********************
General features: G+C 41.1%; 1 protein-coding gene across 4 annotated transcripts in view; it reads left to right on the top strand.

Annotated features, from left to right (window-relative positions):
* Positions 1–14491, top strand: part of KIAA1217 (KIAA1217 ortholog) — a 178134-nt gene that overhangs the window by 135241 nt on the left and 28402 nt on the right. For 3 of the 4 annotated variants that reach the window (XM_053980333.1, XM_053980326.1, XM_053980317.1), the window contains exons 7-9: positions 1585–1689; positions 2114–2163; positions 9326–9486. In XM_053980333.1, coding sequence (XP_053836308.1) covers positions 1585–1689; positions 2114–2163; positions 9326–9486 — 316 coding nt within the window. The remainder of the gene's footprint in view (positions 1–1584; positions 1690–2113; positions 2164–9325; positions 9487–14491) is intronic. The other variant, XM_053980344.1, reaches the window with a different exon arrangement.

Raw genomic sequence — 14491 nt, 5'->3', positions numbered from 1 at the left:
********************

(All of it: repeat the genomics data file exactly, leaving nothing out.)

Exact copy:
General features: G+C 41.1%; 1 protein-coding gene across 4 annotated transcripts in view; it reads left to right on the top strand.

Annotated features, from left to right (window-relative positions):
* Positions 1–14491, top strand: part of KIAA1217 (KIAA1217 ortholog) — a 178134-nt gene that overhangs the window by 135241 nt on the left and 28402 nt on the right. For 3 of the 4 annotated variants that reach the window (XM_053980333.1, XM_053980326.1, XM_053980317.1), the window contains exons 7-9: positions 1585–1689; positions 2114–2163; positions 9326–9486. In XM_053980333.1, coding sequence (XP_053836308.1) covers positions 1585–1689; positions 2114–2163; positions 9326–9486 — 316 coding nt within the window. The remainder of the gene's footprint in view (positions 1–1584; positions 1690–2113; positions 2164–9325; positions 9487–14491) is intronic. The other variant, XM_053980344.1, reaches the window with a different exon arrangement.

Raw genomic sequence — 14491 nt, 5'->3', positions numbered from 1 at the left: